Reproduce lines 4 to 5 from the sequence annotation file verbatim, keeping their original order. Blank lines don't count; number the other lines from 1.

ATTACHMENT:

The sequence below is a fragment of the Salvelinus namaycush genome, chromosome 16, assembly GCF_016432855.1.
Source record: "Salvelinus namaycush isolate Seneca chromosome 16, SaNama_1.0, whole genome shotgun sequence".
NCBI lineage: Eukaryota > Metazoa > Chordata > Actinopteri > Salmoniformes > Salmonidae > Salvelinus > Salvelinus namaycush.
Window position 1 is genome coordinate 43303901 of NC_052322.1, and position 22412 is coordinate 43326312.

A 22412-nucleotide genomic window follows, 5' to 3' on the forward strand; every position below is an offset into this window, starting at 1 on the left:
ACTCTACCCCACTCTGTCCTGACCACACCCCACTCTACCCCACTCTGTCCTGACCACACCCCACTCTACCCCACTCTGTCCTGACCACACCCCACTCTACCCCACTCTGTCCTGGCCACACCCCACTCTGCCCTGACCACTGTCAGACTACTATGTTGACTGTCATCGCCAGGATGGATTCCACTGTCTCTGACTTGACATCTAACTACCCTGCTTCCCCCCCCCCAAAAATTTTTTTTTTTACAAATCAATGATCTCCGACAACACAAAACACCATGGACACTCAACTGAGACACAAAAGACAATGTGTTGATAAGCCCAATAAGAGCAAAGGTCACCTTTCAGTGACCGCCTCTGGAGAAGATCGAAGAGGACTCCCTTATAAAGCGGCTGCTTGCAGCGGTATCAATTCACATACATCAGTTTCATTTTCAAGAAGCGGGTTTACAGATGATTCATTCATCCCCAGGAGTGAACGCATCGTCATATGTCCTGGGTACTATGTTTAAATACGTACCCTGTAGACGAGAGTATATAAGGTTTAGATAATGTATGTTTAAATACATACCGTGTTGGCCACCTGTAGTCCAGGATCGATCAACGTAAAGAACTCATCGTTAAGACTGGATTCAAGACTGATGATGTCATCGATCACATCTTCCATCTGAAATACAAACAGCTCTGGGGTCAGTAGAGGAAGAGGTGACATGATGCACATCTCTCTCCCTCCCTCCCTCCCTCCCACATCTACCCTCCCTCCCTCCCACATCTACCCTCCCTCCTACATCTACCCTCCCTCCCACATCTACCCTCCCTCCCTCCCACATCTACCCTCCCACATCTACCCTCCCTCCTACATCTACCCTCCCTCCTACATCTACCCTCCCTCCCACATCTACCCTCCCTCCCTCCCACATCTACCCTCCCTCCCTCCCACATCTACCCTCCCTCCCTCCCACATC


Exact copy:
Window position 1 is genome coordinate 43303901 of NC_052322.1, and position 22412 is coordinate 43326312.

A 22412-nucleotide genomic window follows, 5' to 3' on the forward strand; every position below is an offset into this window, starting at 1 on the left: